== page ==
Apple May Be Planning To Eliminate Some Corporate Retail Jobs

Apple is the latest big tech company to announce it is laying off staff, though the planned job cuts are more minor than those made by its competitors. According to Bloomberg's Mark Gurman, the tech giant is planning to terminate a small number of employees who work for its "development and preservation teams," which are part of the retail department. The teams taking the brunt of the alleged future cuts perform maintenance work in Apple's stores and other properties. They are also responsible for constructing those stores. 

Bloomberg likened the cuts to more of a "streamlining effort" than actual layoffs. The news organization's contacts didn't give a firm number nor a ballpark figure when it comes to the cuts, but suggested the total number of redundancies would be "low." Apple currently employs around 164,000 full-time people according to Statista. Prior to this, Apple's major staff-related cost-saving measures involved a pay cut for CEO Tim Cook. Despite taking the 40% pay cut, Cook's salary is still astronomically high and he probably won't be having money worries any time soon.

Most major tech companies have made cuts

Apple isn't the only firm to cut staff numbers in recent months. Many tech companies have had to restructure following the post-pandemic economic dip. Facebook owner Meta was amongst those making the most drastic staff reductions, with 11,000 roles terminated last year and more cuts allegedly planned. CEO Mark Zuckerberg shouldered most of the blame for the job losses, claiming he had grown the company too quickly and presumed the economic boom that started a few years ago would continue.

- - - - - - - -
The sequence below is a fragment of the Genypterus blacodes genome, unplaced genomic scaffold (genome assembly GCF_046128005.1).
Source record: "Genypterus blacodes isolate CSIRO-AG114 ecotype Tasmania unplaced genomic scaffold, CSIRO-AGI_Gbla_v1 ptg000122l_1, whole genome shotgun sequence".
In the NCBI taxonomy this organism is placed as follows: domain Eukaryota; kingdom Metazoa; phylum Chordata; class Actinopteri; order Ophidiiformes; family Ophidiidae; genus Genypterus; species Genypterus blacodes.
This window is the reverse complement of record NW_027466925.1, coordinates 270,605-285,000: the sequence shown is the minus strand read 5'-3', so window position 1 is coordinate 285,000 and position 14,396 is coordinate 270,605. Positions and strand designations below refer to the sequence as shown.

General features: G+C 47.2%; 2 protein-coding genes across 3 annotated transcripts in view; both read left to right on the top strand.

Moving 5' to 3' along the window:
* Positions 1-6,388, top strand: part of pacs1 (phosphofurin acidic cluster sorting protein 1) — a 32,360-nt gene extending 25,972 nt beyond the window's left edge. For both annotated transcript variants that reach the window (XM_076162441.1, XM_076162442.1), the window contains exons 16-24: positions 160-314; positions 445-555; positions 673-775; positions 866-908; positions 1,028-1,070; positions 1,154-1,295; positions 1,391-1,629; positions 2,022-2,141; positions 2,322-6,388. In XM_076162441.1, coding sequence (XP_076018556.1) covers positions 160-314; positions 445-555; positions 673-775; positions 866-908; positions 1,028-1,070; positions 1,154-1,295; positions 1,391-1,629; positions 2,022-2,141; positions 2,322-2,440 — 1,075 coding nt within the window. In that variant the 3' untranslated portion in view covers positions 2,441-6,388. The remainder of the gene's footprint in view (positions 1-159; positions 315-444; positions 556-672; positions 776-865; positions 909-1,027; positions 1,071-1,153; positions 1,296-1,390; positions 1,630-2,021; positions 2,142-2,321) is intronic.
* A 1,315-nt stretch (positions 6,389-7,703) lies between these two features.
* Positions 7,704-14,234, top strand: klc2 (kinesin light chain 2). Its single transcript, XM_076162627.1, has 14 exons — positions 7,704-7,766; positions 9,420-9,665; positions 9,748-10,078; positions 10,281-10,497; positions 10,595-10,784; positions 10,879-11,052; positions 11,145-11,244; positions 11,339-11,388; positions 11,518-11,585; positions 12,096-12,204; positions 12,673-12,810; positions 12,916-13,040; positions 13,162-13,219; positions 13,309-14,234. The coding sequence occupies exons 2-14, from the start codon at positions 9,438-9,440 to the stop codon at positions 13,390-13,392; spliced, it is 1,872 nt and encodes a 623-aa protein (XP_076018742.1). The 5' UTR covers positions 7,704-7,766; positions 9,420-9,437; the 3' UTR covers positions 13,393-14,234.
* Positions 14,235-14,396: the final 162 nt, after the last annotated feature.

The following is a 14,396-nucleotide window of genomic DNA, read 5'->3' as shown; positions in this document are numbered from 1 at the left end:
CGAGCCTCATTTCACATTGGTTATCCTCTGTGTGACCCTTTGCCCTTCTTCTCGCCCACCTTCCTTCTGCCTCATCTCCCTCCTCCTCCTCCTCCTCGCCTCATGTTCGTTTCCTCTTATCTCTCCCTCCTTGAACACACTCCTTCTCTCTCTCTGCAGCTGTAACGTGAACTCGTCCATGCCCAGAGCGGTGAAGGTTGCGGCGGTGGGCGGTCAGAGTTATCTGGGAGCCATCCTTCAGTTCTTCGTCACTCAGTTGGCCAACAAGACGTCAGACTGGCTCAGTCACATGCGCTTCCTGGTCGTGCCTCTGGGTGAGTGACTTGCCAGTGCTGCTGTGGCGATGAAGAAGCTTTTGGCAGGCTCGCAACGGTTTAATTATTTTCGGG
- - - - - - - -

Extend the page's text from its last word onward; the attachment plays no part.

Google has also made large cuts to its workforce, with 12,000 staff made redundant. A staggering 18,000 Amazon employees found themselves out of work when the company decided to cut costs. Microsoft, Spotify, and HP are also amongst the Silicon Valley firms that have had to tighten their belts and saw layoffs as a way to do that. Twitter was the first firm to make major cuts, but those followed Elon Musk's takeover of the social media platform. 

It's widely believed Twitter's board would have had to take actions similar to Musk's initial round of cuts anyway, but even more job losses followed the initial cull. After initially laying off over half of Twitter's workforce, Musk issued an ultimatum that gave employees a choice between the same redundancy package and adopting a new "hardcore" attitude. This led to a second exodus, and there have been more sporadic and temperamental firings since then.